Before coming to Canada I went to the United States, thinking it was a country that protected and kept refugees safe. I was wrong. I was jailed in detention for nine months, with murderers, drug dealers and people who committed felonies. In detention, I was not provided a lawyer for my bond hearing, nor for my asylum hearing at the United States immigration court.

After I was released from detention, I was required to report every two weeks to an immigration and customs enforcement officer, who harassed me for documents and constantly threatened me with deportation. I felt very afraid because at that time the U.S. was deporting people.

Like many other refugees, I fled from the U.S., where I was not safe, to Canada where I would be safe. On December 24, 2016 I walked for 10 hours in the cold, across the border near Emerson, Manitoba. On that fateful night I suffered severe frostbite, which resulted in losing all of my fingers.

In closing, I ask you this question for self-reflection: Would the Canadian Parliament really want to pass a law that would deny me access to the Canadian justice system, and certainly others like me who are coming to Canada for protection? Would you want to see me deported back to Ghana?

Thank you for giving me this opportunity to speak.

11:40 a.m.


The Chair Liberal Wayne Easter

Thank you very much, Mr. Mohammed.

We have ample time today, so we'll go with seven-minute rounds first and then shift to five.

Ms. Rudd.

11:40 a.m.


Kim Rudd Liberal Northumberland—Peterborough South, ON

Thank you.

Thank you, Mr. Mohammed, for your testimony. It is very moving and very relevant, and I appreciate the fact that you've come from Manitoba to speak to us personally, so thank you very much.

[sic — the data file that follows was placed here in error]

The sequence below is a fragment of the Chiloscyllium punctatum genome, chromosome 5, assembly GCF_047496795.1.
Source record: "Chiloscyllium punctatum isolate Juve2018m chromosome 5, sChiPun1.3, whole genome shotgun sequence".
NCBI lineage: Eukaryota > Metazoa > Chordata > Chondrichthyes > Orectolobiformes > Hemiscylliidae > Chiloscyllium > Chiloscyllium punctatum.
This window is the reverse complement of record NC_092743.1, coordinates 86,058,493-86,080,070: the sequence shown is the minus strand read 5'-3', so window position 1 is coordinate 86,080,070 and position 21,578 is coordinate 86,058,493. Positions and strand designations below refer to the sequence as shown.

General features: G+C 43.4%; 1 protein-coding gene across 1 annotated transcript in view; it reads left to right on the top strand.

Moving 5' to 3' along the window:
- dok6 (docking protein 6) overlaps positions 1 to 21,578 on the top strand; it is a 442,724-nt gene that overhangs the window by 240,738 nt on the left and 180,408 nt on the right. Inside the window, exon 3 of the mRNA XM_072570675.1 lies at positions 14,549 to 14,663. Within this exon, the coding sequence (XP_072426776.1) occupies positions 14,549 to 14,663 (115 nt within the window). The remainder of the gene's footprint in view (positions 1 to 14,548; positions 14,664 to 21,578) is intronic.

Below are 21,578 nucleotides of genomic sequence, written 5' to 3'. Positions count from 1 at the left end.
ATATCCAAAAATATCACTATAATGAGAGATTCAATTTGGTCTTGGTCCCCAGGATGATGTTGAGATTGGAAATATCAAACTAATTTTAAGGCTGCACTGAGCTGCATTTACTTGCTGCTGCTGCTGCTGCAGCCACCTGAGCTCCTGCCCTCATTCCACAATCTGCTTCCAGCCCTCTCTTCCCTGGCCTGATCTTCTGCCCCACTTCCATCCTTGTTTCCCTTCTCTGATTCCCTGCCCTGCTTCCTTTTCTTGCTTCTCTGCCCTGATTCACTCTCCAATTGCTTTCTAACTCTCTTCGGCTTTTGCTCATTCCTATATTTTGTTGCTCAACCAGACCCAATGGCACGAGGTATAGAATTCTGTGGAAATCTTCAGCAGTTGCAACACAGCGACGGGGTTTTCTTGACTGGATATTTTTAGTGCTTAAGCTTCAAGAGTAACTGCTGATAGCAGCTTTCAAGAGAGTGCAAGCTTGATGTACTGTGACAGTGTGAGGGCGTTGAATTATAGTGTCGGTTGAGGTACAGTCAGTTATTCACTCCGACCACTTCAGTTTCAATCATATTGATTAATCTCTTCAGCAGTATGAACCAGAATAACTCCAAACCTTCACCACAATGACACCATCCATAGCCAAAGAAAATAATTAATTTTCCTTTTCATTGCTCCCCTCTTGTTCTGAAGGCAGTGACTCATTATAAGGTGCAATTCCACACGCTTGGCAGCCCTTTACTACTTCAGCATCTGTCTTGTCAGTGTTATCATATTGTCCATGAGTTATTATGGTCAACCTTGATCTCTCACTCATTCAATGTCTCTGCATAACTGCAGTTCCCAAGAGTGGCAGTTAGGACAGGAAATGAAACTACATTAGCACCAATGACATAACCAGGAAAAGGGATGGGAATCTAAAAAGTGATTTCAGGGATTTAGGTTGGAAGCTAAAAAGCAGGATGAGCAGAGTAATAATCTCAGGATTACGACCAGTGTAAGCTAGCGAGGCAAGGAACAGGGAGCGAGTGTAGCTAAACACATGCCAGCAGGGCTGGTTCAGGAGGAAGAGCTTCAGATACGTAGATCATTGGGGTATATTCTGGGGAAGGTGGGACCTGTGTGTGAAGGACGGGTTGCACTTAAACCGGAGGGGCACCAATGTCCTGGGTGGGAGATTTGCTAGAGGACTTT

I do have a number of questions, and seven minutes are a lot better than four yesterday.

I think I would like to start with work-integrated learning, because both Wendy and Adam talked about it and its importance. I was part of the committee that went on the western tour of pre-budget consultations, and we heard it from a wide variety of groups, from businesses, from educators and from indigenous peoples and organizations who were looking to find creative solutions, if you will, to the challenges. When you mentioned the Arctic and other places—and I know my colleague Mr. McLeod will want to talk about this as well—the portability, the fact that it's paid, became very important. As a small business owner my whole life bringing students in, paid interns, I think it's a learning experience for both the business as well as for the student. We certainly have unique perspectives we bring each other.

I want to talk about the 84,000 spaces that will be created. Maybe I'll ask two questions, and then maybe you can both respond to them. That might be a bit more efficient. I know you talked about those opportunities being across the spectrum of disciplines. Where do you see there has been a lack of availability for students in certain areas, and what will this mean to them?

The second thing—and I think it was you, Adam, who talked about it the most—is around the interest-free six months, the reduction of interest, and what difference that will make. I'm from the province of Ontario, and I see one step forward and a couple of steps back by the province, and we're very concerned. I have people coming in talking to me all the time about what it's going to mean in Ontario particularly, and I don't know about other provinces. You may be able to speak to that. It's about how that is going to impact students and make it more difficult for them to start their work life after they've completed university.

I'll leave those two questions to whoever wants to start.

11:40 a.m.


The Chair Liberal Wayne Easter

Anybody who wants to come in at any time, including you, Mr. Milligan, just raise your hand, and we'll catch you.

Ms. Therrien.

11:40 a.m.

Director, External Relations and Research, Universities Canada

Wendy Therrien

Indeed, there had been a lot of emphasis previously on the importance of work-integrated learning, but it was targeted mostly at STEM disciplines: science, technology, engineering and mathematics. That is very, very important, because we had a lack of Canadians who were going into those disciplines.